After Hurricane Gustav struck, it left a wake of destruction through Texas, Louisiana and Mississippi.
Gene and Patricia Strausser couldn’t wait to get there.
As Red Cross volunteers, the Straussers have worked almost every disaster zone in the country since Sept. 11, 2001.
“When we got (to Baton Rouge, La.), there were no traffic lights — it was just a mess,” 73-year-old Gene said.
The couple helped deliver food to residents of the hurricane-ravaged Gulf Coast.
They spent long days in the Red Cross’ converted ambulance vehicles serving meals to displaced victims.
Not only were the facilities in Baton Rouge a mess, Gene found the system for feeding people lacking.
They drove the Red Cross vehicle around the neighborhoods, stopping periodically to hand out meals to residents. But it was a bit like driving an ice cream truck through town, and not enough people were getting fed.
Gene thought there had to be a better way.
One day a boy stepped up to the truck and asked Gene if he would give him some extra food for his parents who were working at the local church. The boy’s father was the church deacon.
Gene gave the boy a few extra meals and asked if he could meet the boy’s father. When the two men met, Gene asked if the Red Cross could park their vehicles in the church parking lot and use it to stage relief efforts.
The deacon agreed.
“Sure enough, we served 400 meals at lunch and 400 meals at dinner,” Gene said. “We ran out of food.”
A second Red Cross vehicle joined them in the parking lot the following day where they dished out a combined 1,600 meals, and did so for several days.
But the grueling work took its toll on Gene. The sweat ran from his pores throughout the day as he dished out food to residents of the steamy Gulf Coast.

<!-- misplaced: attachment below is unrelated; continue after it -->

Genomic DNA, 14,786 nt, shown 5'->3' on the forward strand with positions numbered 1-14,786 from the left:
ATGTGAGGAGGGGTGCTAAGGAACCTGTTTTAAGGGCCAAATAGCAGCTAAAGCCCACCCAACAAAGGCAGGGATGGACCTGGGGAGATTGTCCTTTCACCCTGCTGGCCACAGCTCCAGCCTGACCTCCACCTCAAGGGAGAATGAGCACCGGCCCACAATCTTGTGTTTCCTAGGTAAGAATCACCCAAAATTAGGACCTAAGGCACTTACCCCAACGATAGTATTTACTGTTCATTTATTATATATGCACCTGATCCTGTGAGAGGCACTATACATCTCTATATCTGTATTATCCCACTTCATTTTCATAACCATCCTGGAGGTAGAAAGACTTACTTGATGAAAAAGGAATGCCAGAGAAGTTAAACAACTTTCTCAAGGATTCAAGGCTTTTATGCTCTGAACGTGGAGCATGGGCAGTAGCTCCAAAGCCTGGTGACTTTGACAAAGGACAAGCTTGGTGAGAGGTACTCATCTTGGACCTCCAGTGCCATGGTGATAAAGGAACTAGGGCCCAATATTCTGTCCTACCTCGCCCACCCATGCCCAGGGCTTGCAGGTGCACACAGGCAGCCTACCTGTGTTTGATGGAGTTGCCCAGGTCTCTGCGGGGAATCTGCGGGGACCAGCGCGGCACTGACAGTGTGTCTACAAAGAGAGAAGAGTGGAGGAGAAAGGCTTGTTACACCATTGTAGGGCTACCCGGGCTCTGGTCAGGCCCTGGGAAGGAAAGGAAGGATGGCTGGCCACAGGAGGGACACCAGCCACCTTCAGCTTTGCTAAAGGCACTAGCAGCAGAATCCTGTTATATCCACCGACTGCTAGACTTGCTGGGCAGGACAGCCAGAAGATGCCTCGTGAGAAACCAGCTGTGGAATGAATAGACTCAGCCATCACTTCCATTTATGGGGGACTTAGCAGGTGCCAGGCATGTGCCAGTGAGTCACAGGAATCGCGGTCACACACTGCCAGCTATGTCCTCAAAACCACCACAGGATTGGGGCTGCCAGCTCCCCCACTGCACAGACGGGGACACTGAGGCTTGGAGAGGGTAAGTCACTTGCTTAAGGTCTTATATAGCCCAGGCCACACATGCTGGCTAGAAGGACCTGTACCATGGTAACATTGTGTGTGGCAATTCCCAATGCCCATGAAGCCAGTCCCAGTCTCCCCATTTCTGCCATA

At times it got so hot he had to stop and dump the sweat from his gloves. When it was all over, Gene lost 14 pounds.
Patricia remembers the difficulties as well.
“It was like 80 to 90 degrees with the humidity up to here,” she said, putting an open hand to her chin.
Hurricane relief work also took a toll on Tucsonan Wes Osborn, 74, who spent 21 days in Texas and Louisiana after Gustav struck.
The retired Army lieutenant colonel also drove emergency vehicles and delivered hot food to shelters around Tyler, Texas and Baton Rouge.
In the three weeks he spent in the Gulf Coast, the widower Osborn worked every day but one.
The work gives a feeling of paying off a long held debt to the Red Cross.
“I feel like I’m helping and paying back the Red Cross at the same time,” Osborn said.
While serving as a helicopter and single-engine airplane pilot in Vietnam, Osborn’s father was taken ill. Volunteers with the Red Cross’ service to armed forces unit were able to locate Osborn and get him a message about his ailing father.
Though his father has long since passed, Osborn said he feels like he owes the Red Cross a debt of gratitude. Today, he spends one day a week providing the same service that Red Cross volunteers provided him while he was deployed in Southeast Asia during the 1960s.
Often times, when in the field with the Red Cross, the relief worker’s sleeping quarters are little better than the emergency shelters set up for disaster victims.
While in Baton Rouge, Patricia said the heat forced them to leave open the doors to the shelter. And that’s when the mosquitoes came in.
Patricia said she still has scars on her arms from blood-sucking insects.
“Those were hard days this time, very hard days,” Patricia said.
Despite the hardships, volunteers like Osborn and the Staussers said they would gladly go to the next disaster zone when the Red Cross comes calling — even if that means missing important personal milestones.
Osborn celebrated his 74th birthday by handing out food to hurricane refugees, and the Straussers had their 54th wedding anniversary this summer while working disaster relief in Baton Rouge.
The couple said they met at their Gloversville, N.Y., high school back in the 1950s.
“I couldn’t date, I was just 14,” Patricia said.
But their separation was short lived, and they quickly had a teenage wedding.
“She graduated (from high school) in June, and we got married in September,” Gene said.
Even before the terrorist attacks on Sept. 11, the Straussers spent nearly a lifetime volunteering and helping other in need.
For years they worked as Christian missionaries in China, Jamaica and throughout the U.S.
They also attended the Hudson Valley Community College clown school near their upstate New York home.
For 18 years, they donned the noses and makeup and entertained cerebral palsy patients at area group homes.
Today, the Red Cross takes up most of their time. Like Osborn and countless other Red Cross volunteers, they plan to keep donating their time to the organization for as long as they are able.